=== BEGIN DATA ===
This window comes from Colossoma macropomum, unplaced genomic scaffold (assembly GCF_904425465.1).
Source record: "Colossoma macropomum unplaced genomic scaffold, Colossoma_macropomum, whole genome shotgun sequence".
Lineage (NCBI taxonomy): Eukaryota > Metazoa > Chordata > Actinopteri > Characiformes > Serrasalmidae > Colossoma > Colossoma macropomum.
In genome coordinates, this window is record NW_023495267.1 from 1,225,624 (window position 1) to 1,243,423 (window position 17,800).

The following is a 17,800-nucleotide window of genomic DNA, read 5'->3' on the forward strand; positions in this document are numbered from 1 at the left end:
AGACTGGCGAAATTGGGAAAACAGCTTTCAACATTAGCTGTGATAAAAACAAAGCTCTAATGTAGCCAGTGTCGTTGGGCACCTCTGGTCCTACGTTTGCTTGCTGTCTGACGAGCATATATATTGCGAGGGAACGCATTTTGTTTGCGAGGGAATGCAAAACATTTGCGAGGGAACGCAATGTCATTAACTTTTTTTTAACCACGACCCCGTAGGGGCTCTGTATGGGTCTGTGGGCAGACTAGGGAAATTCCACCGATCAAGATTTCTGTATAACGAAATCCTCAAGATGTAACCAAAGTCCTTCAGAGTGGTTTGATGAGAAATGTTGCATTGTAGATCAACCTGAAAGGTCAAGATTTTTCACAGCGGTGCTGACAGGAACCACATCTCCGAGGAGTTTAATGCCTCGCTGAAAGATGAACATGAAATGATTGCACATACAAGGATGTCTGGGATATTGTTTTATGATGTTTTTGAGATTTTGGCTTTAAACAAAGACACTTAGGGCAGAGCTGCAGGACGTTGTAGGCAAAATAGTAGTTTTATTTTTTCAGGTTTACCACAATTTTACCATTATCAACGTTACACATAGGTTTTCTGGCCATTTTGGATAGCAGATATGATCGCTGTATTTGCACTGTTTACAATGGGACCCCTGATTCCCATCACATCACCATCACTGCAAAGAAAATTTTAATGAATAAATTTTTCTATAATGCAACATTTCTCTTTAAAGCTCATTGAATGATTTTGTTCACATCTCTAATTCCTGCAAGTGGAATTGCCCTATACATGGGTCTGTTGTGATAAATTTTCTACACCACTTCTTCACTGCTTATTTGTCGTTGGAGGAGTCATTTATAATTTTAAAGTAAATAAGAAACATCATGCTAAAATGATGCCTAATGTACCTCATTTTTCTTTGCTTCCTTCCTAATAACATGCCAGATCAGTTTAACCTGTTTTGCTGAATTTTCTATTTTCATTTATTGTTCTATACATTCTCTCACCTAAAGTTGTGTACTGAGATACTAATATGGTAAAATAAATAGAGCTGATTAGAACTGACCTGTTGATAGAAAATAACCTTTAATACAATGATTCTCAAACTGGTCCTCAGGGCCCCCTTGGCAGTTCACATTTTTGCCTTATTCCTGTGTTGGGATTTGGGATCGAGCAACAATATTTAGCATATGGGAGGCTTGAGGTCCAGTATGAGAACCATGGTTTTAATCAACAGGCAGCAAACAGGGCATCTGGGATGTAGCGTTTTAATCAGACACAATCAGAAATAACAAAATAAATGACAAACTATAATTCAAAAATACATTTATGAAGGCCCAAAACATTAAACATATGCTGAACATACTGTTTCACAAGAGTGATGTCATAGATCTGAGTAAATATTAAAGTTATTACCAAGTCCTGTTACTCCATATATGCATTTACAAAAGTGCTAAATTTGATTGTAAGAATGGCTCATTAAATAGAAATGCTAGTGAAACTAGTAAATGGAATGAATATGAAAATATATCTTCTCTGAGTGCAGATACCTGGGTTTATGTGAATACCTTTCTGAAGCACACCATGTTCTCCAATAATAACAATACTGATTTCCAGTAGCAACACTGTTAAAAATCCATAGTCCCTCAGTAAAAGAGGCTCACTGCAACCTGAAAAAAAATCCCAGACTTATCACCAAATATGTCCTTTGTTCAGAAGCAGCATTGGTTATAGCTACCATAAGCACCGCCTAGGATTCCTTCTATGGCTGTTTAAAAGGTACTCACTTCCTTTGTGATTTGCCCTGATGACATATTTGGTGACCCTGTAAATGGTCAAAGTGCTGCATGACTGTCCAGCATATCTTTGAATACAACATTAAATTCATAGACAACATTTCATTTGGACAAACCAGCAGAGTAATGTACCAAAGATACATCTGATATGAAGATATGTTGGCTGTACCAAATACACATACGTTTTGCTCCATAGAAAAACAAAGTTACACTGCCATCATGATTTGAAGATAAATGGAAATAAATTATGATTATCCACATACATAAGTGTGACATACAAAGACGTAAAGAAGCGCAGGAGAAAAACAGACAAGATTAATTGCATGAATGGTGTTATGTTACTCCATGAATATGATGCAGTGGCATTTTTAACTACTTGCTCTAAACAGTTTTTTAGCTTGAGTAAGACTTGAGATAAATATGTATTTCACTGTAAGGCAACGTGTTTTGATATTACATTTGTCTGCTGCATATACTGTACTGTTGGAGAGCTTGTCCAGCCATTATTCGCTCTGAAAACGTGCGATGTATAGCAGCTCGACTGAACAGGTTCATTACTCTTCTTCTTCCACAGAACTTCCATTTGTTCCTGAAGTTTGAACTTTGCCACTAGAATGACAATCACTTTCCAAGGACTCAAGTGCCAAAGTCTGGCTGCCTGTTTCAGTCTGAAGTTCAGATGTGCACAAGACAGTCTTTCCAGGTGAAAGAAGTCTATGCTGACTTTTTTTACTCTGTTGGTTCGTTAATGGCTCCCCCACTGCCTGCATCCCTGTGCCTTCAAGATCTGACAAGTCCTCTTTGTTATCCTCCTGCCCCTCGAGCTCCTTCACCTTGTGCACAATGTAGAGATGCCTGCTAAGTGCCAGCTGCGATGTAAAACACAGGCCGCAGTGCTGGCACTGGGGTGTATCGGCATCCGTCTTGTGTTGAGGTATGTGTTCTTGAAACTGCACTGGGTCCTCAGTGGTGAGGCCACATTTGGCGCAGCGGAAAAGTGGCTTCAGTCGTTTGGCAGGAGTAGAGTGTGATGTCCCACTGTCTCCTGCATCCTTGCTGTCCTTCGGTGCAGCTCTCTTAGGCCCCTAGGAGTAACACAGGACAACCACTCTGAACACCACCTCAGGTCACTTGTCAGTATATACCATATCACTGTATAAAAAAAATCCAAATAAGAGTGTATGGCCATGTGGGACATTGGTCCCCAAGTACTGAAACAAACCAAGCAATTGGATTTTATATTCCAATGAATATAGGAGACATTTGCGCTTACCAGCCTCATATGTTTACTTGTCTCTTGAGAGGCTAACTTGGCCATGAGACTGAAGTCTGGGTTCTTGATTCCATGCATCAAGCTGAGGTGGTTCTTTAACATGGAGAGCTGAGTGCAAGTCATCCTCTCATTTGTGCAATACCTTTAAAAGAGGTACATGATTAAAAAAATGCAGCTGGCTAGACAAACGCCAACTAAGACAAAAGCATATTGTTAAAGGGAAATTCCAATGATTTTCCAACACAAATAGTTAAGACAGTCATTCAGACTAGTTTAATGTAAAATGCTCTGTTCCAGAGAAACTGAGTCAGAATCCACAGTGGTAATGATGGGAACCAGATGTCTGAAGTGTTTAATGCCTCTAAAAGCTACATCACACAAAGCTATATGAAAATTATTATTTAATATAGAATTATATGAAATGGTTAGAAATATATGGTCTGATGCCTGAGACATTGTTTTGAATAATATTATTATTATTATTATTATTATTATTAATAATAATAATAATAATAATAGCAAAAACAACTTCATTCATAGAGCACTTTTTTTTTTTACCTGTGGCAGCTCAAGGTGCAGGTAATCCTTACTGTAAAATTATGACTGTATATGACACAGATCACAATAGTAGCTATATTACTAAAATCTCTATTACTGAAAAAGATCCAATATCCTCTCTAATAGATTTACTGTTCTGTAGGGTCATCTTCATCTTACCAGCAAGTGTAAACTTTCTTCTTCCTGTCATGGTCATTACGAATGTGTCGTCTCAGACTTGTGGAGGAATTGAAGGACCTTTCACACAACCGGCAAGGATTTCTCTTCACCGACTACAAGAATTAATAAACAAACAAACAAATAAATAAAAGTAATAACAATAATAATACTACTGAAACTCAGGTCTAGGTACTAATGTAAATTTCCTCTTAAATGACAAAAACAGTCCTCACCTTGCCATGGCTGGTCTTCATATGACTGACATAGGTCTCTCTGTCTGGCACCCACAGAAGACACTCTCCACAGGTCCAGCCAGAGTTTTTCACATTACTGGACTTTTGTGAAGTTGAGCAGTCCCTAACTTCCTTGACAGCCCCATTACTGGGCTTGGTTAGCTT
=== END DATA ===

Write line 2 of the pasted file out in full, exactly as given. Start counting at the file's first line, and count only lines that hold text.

Source record: "Colossoma macropomum unplaced genomic scaffold, Colossoma_macropomum, whole genome shotgun sequence".